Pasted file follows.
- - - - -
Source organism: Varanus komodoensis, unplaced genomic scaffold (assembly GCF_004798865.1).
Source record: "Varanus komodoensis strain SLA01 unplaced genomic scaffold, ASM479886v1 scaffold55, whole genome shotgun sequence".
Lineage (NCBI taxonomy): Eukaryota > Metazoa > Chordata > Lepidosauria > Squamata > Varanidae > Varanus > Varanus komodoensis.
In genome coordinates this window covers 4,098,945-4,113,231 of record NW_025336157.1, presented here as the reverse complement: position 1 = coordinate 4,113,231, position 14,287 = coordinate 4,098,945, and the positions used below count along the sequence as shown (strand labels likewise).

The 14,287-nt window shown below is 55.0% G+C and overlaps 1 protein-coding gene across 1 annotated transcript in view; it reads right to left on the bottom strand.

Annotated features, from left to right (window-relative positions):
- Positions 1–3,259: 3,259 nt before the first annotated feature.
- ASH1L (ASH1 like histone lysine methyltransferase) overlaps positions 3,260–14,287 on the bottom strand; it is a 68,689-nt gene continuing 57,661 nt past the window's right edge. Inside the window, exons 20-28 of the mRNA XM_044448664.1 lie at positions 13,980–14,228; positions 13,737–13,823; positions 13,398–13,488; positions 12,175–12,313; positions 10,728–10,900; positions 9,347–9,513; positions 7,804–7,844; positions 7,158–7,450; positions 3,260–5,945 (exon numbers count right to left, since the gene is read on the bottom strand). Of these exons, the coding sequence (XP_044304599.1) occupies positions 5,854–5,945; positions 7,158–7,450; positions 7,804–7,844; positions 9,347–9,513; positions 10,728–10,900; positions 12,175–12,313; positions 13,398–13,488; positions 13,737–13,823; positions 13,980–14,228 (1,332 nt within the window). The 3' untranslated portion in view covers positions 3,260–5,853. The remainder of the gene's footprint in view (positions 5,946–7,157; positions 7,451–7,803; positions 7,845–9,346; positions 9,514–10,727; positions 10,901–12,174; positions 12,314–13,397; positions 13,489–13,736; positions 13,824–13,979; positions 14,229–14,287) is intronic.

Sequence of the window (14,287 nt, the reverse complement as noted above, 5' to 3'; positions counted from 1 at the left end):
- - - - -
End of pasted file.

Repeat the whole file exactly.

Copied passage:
Source organism: Varanus komodoensis, unplaced genomic scaffold (assembly GCF_004798865.1).
Source record: "Varanus komodoensis strain SLA01 unplaced genomic scaffold, ASM479886v1 scaffold55, whole genome shotgun sequence".
Lineage (NCBI taxonomy): Eukaryota > Metazoa > Chordata > Lepidosauria > Squamata > Varanidae > Varanus > Varanus komodoensis.
In genome coordinates this window covers 4,098,945-4,113,231 of record NW_025336157.1, presented here as the reverse complement: position 1 = coordinate 4,113,231, position 14,287 = coordinate 4,098,945, and the positions used below count along the sequence as shown (strand labels likewise).

The 14,287-nt window shown below is 55.0% G+C and overlaps 1 protein-coding gene across 1 annotated transcript in view; it reads right to left on the bottom strand.

Annotated features, from left to right (window-relative positions):
- Positions 1–3,259: 3,259 nt before the first annotated feature.
- ASH1L (ASH1 like histone lysine methyltransferase) overlaps positions 3,260–14,287 on the bottom strand; it is a 68,689-nt gene continuing 57,661 nt past the window's right edge. Inside the window, exons 20-28 of the mRNA XM_044448664.1 lie at positions 13,980–14,228; positions 13,737–13,823; positions 13,398–13,488; positions 12,175–12,313; positions 10,728–10,900; positions 9,347–9,513; positions 7,804–7,844; positions 7,158–7,450; positions 3,260–5,945 (exon numbers count right to left, since the gene is read on the bottom strand). Of these exons, the coding sequence (XP_044304599.1) occupies positions 5,854–5,945; positions 7,158–7,450; positions 7,804–7,844; positions 9,347–9,513; positions 10,728–10,900; positions 12,175–12,313; positions 13,398–13,488; positions 13,737–13,823; positions 13,980–14,228 (1,332 nt within the window). The 3' untranslated portion in view covers positions 3,260–5,853. The remainder of the gene's footprint in view (positions 5,946–7,157; positions 7,451–7,803; positions 7,845–9,346; positions 9,514–10,727; positions 10,901–12,174; positions 12,314–13,397; positions 13,489–13,736; positions 13,824–13,979; positions 14,229–14,287) is intronic.

Sequence of the window (14,287 nt, the reverse complement as noted above, 5' to 3'; positions counted from 1 at the left end):